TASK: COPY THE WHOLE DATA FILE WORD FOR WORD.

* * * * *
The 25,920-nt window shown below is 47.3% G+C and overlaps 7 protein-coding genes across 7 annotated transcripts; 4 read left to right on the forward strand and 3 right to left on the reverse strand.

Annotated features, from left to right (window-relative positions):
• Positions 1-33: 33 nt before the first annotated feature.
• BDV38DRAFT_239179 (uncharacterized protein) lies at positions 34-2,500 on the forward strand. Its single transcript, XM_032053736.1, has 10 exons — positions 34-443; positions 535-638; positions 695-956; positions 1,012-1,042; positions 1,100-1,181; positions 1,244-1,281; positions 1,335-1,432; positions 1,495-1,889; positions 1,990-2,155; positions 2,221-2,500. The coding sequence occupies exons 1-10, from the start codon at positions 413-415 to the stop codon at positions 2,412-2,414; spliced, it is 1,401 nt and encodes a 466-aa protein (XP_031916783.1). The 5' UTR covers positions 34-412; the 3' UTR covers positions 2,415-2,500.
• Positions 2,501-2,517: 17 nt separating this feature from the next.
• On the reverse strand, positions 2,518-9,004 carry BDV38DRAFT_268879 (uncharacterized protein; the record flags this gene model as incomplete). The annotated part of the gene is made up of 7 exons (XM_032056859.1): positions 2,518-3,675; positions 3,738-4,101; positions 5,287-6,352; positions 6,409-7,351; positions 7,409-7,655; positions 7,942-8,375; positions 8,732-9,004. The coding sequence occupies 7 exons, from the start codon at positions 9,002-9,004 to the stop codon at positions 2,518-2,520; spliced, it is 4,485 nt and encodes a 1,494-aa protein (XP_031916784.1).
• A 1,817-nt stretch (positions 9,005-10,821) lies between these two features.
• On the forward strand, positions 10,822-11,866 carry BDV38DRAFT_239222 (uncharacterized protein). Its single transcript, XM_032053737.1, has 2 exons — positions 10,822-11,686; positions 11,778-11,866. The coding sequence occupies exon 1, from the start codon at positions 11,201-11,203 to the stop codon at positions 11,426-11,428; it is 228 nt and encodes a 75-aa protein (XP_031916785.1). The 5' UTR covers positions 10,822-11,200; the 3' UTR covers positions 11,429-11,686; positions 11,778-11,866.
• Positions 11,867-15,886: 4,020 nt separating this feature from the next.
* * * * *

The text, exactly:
The 25,920-nt window shown below is 47.3% G+C and overlaps 7 protein-coding genes across 7 annotated transcripts; 4 read left to right on the forward strand and 3 right to left on the reverse strand.

Annotated features, from left to right (window-relative positions):
• Positions 1-33: 33 nt before the first annotated feature.
• BDV38DRAFT_239179 (uncharacterized protein) lies at positions 34-2,500 on the forward strand. Its single transcript, XM_032053736.1, has 10 exons — positions 34-443; positions 535-638; positions 695-956; positions 1,012-1,042; positions 1,100-1,181; positions 1,244-1,281; positions 1,335-1,432; positions 1,495-1,889; positions 1,990-2,155; positions 2,221-2,500. The coding sequence occupies exons 1-10, from the start codon at positions 413-415 to the stop codon at positions 2,412-2,414; spliced, it is 1,401 nt and encodes a 466-aa protein (XP_031916783.1). The 5' UTR covers positions 34-412; the 3' UTR covers positions 2,415-2,500.
• Positions 2,501-2,517: 17 nt separating this feature from the next.
• On the reverse strand, positions 2,518-9,004 carry BDV38DRAFT_268879 (uncharacterized protein; the record flags this gene model as incomplete). The annotated part of the gene is made up of 7 exons (XM_032056859.1): positions 2,518-3,675; positions 3,738-4,101; positions 5,287-6,352; positions 6,409-7,351; positions 7,409-7,655; positions 7,942-8,375; positions 8,732-9,004. The coding sequence occupies 7 exons, from the start codon at positions 9,002-9,004 to the stop codon at positions 2,518-2,520; spliced, it is 4,485 nt and encodes a 1,494-aa protein (XP_031916784.1).
• A 1,817-nt stretch (positions 9,005-10,821) lies between these two features.
• On the forward strand, positions 10,822-11,866 carry BDV38DRAFT_239222 (uncharacterized protein). Its single transcript, XM_032053737.1, has 2 exons — positions 10,822-11,686; positions 11,778-11,866. The coding sequence occupies exon 1, from the start codon at positions 11,201-11,203 to the stop codon at positions 11,426-11,428; it is 228 nt and encodes a 75-aa protein (XP_031916785.1). The 5' UTR covers positions 10,822-11,200; the 3' UTR covers positions 11,429-11,686; positions 11,778-11,866.
• Positions 11,867-15,886: 4,020 nt separating this feature from the next.